The newspaper publisher formerly known as Johnston Press has shifted to assure employees and readers of its securities that its operations will remain normal after the sale of the business to its creditors.
JPI Media, which owns titles such as The i, The Scotsman and Yorkshire Post, is preparing for life under new management following pre-packaging management with its creditors, which include Goldentree Asset Management, Fidelity, Caravel Asset Management and Benefits Street Partners.
The new owners are injecting £ 35m in cash into the group and have agreed to reduce the level of senior secured debt by £ 135m to £ 85m, with debt maturity extended through December 2023.
David King, chief executive of Johnston Press, will continue in the new company. Selling to creditors "was the only way to get continuity for all operations," he told the team in an email over the weekend, adding that the deal "would continue uninterrupted. . . so it's important to show up for work normally. "
In a letter to readers of the group's titles, he said the deal "protects your newspaper and website, keeps all of our employees' jobs and helps us have a more stable and secure future."
The company has its roots in Scotland, having been founded in Falkirk in 1767 by the Johnston family. It now has more than 200 newspapers and local sites, but has faced a high debt incurred during the purchase, when the industry was still in a rough state of health – and before the internet began to wreak havoc on newspaper advertising.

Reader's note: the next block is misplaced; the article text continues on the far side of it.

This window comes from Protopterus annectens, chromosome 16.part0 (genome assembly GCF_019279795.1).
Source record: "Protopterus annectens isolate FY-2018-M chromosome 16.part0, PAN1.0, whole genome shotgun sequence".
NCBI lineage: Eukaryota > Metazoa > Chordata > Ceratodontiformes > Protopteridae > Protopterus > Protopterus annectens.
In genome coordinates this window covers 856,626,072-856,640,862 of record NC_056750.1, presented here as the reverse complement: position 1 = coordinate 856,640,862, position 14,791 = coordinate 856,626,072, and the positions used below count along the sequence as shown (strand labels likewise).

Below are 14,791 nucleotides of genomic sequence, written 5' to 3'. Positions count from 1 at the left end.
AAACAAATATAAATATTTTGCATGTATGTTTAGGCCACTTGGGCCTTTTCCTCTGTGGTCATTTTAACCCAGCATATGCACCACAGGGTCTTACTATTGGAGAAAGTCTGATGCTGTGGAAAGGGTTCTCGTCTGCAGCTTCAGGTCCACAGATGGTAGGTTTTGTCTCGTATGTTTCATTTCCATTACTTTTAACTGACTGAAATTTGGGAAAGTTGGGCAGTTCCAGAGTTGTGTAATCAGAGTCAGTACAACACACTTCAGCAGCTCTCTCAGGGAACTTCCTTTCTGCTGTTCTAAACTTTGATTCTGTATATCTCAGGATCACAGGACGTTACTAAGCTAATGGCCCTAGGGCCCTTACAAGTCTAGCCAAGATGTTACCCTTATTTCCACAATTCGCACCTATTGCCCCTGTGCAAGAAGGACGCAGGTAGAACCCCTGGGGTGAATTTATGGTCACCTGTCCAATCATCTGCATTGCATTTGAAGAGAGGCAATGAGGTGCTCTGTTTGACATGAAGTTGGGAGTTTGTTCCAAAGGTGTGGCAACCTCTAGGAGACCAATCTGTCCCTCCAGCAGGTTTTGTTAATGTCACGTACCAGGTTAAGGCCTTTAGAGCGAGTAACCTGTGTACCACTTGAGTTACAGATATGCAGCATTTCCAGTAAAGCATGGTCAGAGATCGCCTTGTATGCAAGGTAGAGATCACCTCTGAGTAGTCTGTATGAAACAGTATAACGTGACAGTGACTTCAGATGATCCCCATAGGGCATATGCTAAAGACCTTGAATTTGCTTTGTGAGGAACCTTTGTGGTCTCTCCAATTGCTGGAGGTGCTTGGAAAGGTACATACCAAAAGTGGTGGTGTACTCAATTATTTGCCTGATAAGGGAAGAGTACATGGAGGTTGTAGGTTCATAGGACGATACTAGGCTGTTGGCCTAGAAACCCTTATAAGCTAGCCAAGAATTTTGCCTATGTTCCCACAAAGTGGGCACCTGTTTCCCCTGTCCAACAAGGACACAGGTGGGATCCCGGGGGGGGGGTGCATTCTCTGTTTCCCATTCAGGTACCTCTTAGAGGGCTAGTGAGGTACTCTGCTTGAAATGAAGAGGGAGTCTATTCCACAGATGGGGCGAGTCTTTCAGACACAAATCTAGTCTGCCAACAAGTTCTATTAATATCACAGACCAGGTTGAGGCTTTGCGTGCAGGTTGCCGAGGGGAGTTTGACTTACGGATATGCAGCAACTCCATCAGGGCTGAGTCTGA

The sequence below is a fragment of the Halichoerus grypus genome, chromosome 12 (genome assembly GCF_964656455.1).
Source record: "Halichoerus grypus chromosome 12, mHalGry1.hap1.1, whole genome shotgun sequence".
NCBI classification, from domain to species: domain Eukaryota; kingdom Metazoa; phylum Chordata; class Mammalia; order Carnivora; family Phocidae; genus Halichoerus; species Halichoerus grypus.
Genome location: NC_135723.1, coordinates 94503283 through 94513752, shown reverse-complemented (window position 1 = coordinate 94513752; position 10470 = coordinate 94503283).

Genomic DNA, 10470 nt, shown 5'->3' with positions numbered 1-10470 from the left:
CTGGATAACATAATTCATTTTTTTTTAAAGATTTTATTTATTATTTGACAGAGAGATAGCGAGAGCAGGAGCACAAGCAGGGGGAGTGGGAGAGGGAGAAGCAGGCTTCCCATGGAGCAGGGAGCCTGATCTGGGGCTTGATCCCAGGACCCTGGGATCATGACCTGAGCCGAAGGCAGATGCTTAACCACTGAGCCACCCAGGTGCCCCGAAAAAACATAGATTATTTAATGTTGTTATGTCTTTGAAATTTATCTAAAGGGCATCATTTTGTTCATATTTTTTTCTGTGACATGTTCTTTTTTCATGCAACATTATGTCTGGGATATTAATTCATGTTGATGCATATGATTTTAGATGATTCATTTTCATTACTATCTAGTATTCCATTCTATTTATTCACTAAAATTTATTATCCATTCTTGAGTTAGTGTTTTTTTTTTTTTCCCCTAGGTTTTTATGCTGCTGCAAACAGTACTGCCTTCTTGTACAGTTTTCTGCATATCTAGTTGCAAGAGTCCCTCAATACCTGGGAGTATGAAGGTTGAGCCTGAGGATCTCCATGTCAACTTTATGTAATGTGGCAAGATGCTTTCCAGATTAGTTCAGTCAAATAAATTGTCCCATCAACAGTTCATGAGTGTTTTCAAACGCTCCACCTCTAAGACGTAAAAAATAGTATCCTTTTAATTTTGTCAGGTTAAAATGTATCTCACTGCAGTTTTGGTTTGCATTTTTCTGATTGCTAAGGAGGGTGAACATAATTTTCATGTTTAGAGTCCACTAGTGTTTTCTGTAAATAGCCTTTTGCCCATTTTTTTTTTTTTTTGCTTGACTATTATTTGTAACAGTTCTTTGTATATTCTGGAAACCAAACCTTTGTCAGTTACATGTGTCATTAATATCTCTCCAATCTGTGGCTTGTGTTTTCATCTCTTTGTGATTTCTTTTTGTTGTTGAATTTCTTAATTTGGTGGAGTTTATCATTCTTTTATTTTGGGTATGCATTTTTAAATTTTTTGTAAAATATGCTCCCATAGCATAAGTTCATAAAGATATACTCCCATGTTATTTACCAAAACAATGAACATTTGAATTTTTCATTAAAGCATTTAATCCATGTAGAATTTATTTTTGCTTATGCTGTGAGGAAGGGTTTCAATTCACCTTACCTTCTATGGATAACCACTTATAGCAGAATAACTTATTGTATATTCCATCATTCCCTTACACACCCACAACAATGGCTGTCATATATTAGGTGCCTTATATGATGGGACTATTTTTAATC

Classified advertising revenues had the greatest impact. In 2007, the company generated £ 177 million in classified ad revenue, but last year it dropped to just £ 20 million, as real estate, car and job sites rose sharply. Its front line has also been hit by the growth of Facebook and Google, who have become dominant players in digital advertising.
King is due to speak to the new owners this week and a new board will be formed, according to people briefed on the plans. The new owners will then begin a process of familiarizing themselves with the group, its operations and its performance, the people said.
The group's local bond portfolio is fully integrated, sharing advertising and sales teams, making it unlikely to break up. However, the i, which Johnston Press bought in 2016 for £ 24 million, is less integrated and is the most likely title to be sold should new owners eventually choose to dismember the company.
Johnston Press shareholders will be exterminated as soon as the deal is completed, which has angered Christen Ager-Hanssen, the Norwegian investor who had built a 20 percent stake in the company.
In a weekend statement, he accused King and the board of "shamefully. . . collusion with bondholders over a very long period of time. "
Prepackaging was "not so much a corporate rescue as a pre-planned corporate robbery," he added.